MDE20045 - St John the Evangelist Church, Countisbury (Building)


The church is an 18th and 19th Century rebuilding of an earlier church. It contains a reset medieval bench end with crowned swan and arms and a screen dating to c.1700. Some of the internal architectural features are Perpendicular.

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Type and Period (1)

Protected Status

Full Description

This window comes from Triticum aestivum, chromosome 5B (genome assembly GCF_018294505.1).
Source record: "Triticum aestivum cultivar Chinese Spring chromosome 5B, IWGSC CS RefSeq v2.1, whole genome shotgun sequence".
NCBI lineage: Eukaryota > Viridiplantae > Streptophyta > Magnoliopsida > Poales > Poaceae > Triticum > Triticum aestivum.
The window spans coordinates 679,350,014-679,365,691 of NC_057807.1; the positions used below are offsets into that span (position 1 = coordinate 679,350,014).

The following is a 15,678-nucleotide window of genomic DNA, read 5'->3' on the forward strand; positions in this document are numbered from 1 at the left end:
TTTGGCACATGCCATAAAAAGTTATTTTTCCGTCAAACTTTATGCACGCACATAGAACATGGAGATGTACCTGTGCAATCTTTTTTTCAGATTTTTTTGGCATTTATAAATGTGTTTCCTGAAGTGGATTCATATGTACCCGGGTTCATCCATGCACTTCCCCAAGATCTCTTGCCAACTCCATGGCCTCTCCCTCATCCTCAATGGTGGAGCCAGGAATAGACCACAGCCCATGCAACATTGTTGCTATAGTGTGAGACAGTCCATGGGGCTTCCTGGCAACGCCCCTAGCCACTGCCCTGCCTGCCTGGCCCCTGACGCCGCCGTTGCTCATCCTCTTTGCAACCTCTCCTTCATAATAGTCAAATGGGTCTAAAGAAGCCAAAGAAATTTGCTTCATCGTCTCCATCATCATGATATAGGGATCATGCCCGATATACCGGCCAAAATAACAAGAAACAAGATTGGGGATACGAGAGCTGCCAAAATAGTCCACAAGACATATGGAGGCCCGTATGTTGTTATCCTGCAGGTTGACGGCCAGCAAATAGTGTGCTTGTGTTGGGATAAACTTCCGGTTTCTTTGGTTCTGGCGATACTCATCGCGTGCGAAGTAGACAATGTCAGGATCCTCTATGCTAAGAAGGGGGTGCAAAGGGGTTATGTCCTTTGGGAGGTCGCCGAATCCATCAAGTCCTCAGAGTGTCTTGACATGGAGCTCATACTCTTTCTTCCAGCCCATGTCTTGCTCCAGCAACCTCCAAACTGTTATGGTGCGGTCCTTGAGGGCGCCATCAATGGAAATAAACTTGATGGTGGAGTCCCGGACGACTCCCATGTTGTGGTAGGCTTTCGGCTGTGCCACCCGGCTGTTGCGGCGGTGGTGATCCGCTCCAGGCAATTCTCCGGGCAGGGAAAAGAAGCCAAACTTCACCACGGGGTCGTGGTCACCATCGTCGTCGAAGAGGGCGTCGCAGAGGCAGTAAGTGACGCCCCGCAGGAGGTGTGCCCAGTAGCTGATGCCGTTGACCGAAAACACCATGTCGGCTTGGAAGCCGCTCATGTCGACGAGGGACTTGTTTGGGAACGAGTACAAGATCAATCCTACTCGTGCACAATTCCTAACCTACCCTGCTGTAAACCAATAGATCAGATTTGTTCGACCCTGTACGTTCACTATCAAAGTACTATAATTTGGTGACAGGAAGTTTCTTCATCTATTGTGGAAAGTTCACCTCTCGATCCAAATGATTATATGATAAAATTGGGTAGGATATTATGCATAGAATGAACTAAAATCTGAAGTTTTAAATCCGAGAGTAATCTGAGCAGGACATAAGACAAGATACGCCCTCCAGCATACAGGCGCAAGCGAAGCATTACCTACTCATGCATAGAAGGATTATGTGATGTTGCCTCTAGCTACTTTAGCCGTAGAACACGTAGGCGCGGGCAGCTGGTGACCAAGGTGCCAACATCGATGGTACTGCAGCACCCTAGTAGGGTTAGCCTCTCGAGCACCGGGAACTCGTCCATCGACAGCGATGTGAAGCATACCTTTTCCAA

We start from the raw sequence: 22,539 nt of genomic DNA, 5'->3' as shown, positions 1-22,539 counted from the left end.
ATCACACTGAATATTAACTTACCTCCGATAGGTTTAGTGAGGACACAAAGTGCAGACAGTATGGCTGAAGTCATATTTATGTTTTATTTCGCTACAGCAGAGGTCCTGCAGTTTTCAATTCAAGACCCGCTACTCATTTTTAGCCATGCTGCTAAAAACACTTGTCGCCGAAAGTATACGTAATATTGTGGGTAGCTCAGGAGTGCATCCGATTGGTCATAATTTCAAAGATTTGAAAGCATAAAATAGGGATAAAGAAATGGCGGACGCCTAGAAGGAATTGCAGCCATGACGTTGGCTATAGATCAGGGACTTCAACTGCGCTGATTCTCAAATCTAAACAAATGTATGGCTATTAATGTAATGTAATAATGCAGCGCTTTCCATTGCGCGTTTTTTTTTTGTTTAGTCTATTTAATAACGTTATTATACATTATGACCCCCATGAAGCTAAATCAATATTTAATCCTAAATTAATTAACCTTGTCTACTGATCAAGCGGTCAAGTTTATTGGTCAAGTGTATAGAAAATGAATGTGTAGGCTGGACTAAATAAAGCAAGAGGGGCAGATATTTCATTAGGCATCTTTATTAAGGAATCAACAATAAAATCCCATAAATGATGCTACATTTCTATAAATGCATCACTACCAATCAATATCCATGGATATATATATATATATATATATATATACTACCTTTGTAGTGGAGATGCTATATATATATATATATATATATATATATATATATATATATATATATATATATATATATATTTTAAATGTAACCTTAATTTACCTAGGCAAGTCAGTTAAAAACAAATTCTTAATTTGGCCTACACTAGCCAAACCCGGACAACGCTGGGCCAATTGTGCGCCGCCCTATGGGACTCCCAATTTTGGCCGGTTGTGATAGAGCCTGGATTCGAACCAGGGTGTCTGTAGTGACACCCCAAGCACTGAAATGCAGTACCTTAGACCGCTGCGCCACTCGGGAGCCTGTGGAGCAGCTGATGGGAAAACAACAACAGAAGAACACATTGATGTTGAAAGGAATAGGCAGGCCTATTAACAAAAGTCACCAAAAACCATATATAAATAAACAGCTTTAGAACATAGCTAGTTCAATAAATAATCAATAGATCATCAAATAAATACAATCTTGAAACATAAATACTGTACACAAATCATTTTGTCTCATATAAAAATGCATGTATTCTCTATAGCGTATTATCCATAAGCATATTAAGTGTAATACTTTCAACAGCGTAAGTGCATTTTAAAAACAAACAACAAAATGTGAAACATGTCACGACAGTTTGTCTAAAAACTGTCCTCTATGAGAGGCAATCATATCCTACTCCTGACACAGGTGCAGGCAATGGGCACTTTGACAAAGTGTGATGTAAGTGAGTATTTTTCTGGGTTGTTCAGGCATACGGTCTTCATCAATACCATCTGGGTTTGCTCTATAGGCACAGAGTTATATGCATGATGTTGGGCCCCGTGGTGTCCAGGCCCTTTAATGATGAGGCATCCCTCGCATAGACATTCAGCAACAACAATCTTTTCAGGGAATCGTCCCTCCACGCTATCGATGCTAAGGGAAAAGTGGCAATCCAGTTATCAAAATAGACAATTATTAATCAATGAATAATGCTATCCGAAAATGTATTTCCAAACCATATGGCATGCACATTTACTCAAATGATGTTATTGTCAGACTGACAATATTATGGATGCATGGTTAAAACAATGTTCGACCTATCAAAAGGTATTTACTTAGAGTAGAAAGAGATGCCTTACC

Parish Church of St John. 18th and 19th Century rebuilding of an earlier church. Nave rebuilt and porch probably added in 1796. Nave also probably further remodelled in the mid 19th Century. The tower is dated to 1836. In 1846 the chancel was rebuilt and vestry and north aisle were added at the expense of the Revd Walter Stevenson Halliday of Glenthorne. [1] Parish church of St John the Baptist. Rebuilt and enlarged at various times between 1796 and 1846. It contains a post-Reformation chancel screen upon which a late 17th Century classic pediment is superimposed. [3] St John the Evangelist. Very high up, with views on all sides, at the start of the path to Foreland Point. Tower rebuilt in 1835, with obelisks and balls instead of pinnacles. Nave 1796, chancel 1846. North arcade also 1846, with one octagonal pier and low arches. The furnishings are still pre-ecclesiological, with texts under Perpendicular arches on the east wall flanking a Perpendicular east window with stained glass only as coloured borders. One reset medieval bench end (chancel south wall) with crowned swan and arms. The only other feature of real interest is the screen with big long balusters, a fully developed cornice and a broken pediment above, all well carved, about 1700. [4] Unbuttressed west tower of 3 stages. Base of south-east pinnacle inscribed: "RVD WS/HALLIDAY/1836", southwest pinnacle inscribed: "RVD W S/H/1836" and northwest pinnacle inscribed: "W R/BUILDR". Renewed slate sundial above entrance, with inscription : "TIS TIME TO SEEK THE LORD". Interior of porch with stone floor, stone side benches and plaster barrel vaultl. Old organ at east end of aisle: "CASSON'S PATENT/POSITIVE ORGAN CO. LTD/LONDON/OP. 127". Painted Royal Coat of Arms (George IV) on west wall of nave with date (1837) at corners of wooden frame and painted inscription: "GUEIELMUS IV BRITT REX". Below coat of arms is carved wooden Prince of Wales feathers mounted on board with motto and date, 10th March 1863. . In 1832 the old chancel and tower still survived. The Revd W S. Halliday began Glenthorne (q.v), his house nearby in 1829 and carried out much work on the estate in the following years including the virtual rebuilding of the Church. [5-7] Parish Church of St John the Baptist, rood screen. Probably of no great interest or antiquity. Renewed slate sundial above entrance, with inscription: 'Tis time to seek the Lord'. [8] Fine chancel screen of around 1700 with panelled lower part, turned balusters above, chamfered square posts with scrolled stops, top rail with carved egg and dart ornament, small turned urns above balusters and large urns above posts, and wide open triangular pediment above with carved acanthus modillions alternating with carved square pateral, egg and dart enrichment etc. [9] Parish Church of St John the Baptist, sundial. Dial shows clear indications of having been heavily painted in gold and black. Gnomon made of solid metal. Motto: 'My times are in thy hands'. Undated. [10] Gunner Basil Pennicott of the Royal Artillery was killed in August 1940 and is buried in the churchyard. His headstone is maintained by the CWGC. [11] The building was visited in April 2012 as part of the rapid condition survey of Exmoor's Listed Buildings 2012-13. It received a BAR score of 5. [12] This is depicted on the 1840 Lynton Tithe map, where a side view is drawn, rather than it being visible in plan. It is visible in plan on the c. 1841 Countisbury Tithe map. [13, 14] Modern MasterMap data simply describes the site as St John's Church. An e-mail to the HER confirms that the dedication of the church is to St John the Evangelist. [15,16] The Exmoor Review contains information on a medieval bench end carved as a chained swan, which may have been purchased with the screen, which came from Chittel Hampton church and was purchased by Walter Halliday in c.1846 when he rebuilt the chancel. The bench end was thought to date to the late 15th Century by the Curator of Antiquities at the Royal Albert Museum, Exeter. [17] 18th and 19th century rebuilding of an earlier church. Nave rebuilt and porch added in 1796, further remodelled in the mid 19th century. West tower of 1836. Plan of 3-bay nave with north aisle and south porch, chancel with lean-to north vestry, and west tower. [18] This record was enhanced as part of the National Record of the Historic Environment to Exmoor National Park Historic Environment Record data transfer project. [19]